Marabou storks tussling over food scraps with dead flamingo in the background and ibis beneath
Photo Credit: Auscape / Universal Images Group via Getty Images
Photo Credit: Auscape / Universal Images Group via Getty Images

These birds just look villainous. Marabou storks stand over 5 feet tall and have a wingspan over 10 feet wide; their fleshy, featherless head is often covered in the blood of their prey, which they pick apart with their 14-inch bill. These storks, native to sub-Saharan Africa, have been known to lash out and kill children who have approached them.

Lammergeiers (Bearded Vultures)

Bearded Vulture, Lammergeyer, Gypaetus barbatus, adult swallowing leg bone including hoof Spanish Pyrenees
Photo Credit: Education Images / Universal Images Group via Getty Images
Photo Credit: Education Images / Universal Images Group via Getty Images

These birds definitely look evil, and the fact they eat bones just adds to their image. These birds will drop bones from great heights to break them open so they can eat the marrow, and they also have the ability to dissolve bones in their stomach within 24 hours. The biggest threat they pose to humans is that they might drop something on your head.

Geese

geese in field
Photo Credit: Matt Cardy / Getty Images
Photo Credit: Matt Cardy / Getty Images

Geese actually have keen hearing and excellent eyesight as well as an aggressive nature. Much like swans, they attack by flapping their strong wings at opponents, with some species also snapping their beaks. Geese are so aggressive that a police station in Xinjiang, China, has used them to replace guard dogs.

Australian Magpies

An Australian native Magpie feeds on seed in a suburban back yard
Photo Credit: Tracey Nearmy / Getty Images
Photo Credit: Tracey Nearmy / Getty Images

Though small, the Australian magpie is a famously irritable bird that loves to pick fights (especially when they have a nest of babies). There are countless incidents where they have attacked humans—often unprovoked. In fact, some Australian cyclists have spikes on their helmets to help deter the violent magpies from attacking them.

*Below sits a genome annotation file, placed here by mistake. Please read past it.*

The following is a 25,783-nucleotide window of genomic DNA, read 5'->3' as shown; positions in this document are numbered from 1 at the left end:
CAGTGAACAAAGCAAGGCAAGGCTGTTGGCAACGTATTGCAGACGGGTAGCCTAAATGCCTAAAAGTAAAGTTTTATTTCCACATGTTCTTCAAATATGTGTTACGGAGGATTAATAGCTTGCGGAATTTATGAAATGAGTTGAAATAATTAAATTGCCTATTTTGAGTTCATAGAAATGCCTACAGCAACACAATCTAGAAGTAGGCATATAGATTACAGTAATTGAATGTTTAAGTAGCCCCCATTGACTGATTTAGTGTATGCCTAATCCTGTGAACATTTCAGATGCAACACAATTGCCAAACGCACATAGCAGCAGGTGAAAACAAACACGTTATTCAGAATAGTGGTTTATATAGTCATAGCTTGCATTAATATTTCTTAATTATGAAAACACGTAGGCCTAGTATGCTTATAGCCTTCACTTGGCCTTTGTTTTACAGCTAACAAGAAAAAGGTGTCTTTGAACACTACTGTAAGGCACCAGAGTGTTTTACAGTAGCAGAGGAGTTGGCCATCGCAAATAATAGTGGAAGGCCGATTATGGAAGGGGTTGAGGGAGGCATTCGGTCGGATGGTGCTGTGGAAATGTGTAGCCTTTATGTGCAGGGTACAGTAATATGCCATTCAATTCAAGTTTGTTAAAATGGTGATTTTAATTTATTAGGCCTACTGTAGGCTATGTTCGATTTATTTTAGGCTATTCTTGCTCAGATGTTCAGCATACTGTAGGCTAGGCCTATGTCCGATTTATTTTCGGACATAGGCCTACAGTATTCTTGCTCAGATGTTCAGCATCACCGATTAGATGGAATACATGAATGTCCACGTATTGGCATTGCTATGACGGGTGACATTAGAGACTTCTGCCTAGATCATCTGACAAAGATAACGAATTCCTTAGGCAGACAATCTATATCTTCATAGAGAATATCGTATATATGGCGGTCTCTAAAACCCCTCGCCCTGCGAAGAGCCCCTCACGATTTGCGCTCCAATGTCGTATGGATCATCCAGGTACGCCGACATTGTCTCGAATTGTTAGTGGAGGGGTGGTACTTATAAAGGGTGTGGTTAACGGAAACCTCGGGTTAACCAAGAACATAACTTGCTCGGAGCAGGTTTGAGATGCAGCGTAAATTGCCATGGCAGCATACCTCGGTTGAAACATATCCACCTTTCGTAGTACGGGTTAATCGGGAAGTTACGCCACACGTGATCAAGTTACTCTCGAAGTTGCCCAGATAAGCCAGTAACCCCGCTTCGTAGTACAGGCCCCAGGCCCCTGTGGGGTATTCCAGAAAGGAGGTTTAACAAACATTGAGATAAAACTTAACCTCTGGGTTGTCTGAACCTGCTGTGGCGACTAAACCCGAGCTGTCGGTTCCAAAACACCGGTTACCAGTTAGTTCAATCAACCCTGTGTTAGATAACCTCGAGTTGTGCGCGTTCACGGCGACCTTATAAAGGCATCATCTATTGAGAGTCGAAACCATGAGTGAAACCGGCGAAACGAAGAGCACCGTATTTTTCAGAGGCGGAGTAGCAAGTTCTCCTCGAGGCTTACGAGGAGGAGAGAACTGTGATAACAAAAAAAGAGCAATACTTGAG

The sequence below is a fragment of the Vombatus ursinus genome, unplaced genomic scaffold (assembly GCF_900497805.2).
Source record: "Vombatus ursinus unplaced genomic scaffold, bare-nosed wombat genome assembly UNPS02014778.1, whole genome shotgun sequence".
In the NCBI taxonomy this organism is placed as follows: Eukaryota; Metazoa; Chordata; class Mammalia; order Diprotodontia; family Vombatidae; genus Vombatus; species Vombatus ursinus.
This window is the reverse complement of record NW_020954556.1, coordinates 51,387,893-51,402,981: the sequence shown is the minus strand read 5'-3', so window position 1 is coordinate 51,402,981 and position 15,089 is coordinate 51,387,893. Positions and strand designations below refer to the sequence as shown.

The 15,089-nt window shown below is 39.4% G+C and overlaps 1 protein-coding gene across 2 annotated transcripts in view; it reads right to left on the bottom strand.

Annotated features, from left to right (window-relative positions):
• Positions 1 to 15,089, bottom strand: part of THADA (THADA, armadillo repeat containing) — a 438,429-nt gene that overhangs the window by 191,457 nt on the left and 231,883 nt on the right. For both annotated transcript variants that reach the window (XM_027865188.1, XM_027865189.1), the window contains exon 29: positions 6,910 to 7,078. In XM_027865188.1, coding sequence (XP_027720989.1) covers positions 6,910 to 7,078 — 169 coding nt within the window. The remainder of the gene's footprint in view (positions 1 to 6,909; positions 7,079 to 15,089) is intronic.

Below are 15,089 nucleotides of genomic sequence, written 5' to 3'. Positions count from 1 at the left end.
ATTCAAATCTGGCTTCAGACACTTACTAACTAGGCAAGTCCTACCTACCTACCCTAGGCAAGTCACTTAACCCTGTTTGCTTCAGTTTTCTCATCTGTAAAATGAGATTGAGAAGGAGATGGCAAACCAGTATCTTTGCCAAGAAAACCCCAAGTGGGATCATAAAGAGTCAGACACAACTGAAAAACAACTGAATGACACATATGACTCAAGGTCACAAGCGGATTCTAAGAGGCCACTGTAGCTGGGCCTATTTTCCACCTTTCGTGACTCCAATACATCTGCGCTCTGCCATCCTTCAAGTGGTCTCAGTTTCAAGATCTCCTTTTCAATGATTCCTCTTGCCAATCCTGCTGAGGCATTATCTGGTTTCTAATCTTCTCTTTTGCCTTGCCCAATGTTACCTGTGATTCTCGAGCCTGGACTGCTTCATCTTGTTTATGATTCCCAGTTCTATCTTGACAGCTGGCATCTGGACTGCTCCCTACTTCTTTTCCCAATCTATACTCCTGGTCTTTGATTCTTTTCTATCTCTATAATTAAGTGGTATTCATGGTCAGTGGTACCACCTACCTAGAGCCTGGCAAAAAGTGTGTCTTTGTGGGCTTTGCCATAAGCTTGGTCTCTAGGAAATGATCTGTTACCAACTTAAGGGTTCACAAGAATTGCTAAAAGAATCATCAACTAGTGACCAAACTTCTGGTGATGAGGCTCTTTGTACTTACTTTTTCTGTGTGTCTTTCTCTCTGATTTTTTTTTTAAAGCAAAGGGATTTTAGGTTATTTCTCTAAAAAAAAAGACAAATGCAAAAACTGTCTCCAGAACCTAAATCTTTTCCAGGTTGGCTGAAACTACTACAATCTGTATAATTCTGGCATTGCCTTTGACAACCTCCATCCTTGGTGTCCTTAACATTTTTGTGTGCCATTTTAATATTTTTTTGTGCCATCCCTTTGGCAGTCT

Golden Eagles

Golden Eagle
Photo Credit: Avalon / Universal Images Group via Getty Images
Photo Credit: Avalon / Universal Images Group via Getty Images

Just about everyone knows that eagles are fierce predators, and their reputation is well-deserved. They are able to take on prey that is substantially heavier than themselves, including goats. They don’t often attack humans, but I wouldn’t try to test the odds.

Antarctic Giant Petrels

Antarctic Giant Petrel eating dead animal
Photo Credit: Wolfgang Kaehler / LightRocket via Getty Images
Photo Credit: Wolfgang Kaehler / LightRocket via Getty Images

The Giant Southern Petrel has a 7-foot wingspan that allows it to easily stalk and terrorize penguin populations across Antarctica. These birds love to brutally butcher their prey before eating it. Luckily, these birds aren’t much of a threat to humans since they inhabit remote areas of Antarctica.

Cassowaries

Southern Cassowary.
Photo Credit: Universal Images Group via Getty Images
Photo Credit: Universal Images Group via Getty Images

This bird literally haunts my nightmares. Living in areas across Australia and Papua New Guinea, the cassowary can run at a speed of 31 mph and has been known to use its sharp talons to disembowel humans.

Herring Gulls

herring gull standing
Photo Credit: Marka / Universal Images Group via Getty Images
Photo Credit: Marka / Universal Images Group via Getty Images

Native to coastal areas of Scandinavia, herring gulls are the more threatening relative of the common seagull. They’re known to aggressively swoop in to steal food from humans, and they aren’t afraid to inflict injuries in the process using their beaks.

Great White Pelicans

Great White Pelican flying over water
Photo Credit: Avalon / Universal Images Group via Getty Images
Photo Credit: Avalon / Universal Images Group via Getty Images

The great white pelican lives in coastal areas of Europe and Asia and has an uncanny ability to swallow its prey, including fish and smaller birds, whole while they’re still alive. They even drown and eat gulls, their close evolutionary relatives. Luckily, most humans can’t fit in their large beaks, keeping us safe from their carnage.

Ducks

A female mallard duck in pond
Photo Credit: Future via Getty Images / PhotoPlus Magazine / Future via Getty Images
Photo Credit: Future via Getty Images / PhotoPlus Magazine / Future via Getty Images

While these birds pose no real threat to humans, a bizarre and terrifying fact about them is that they can develop into cannibals if they feel crowded, stressed, or merely bored.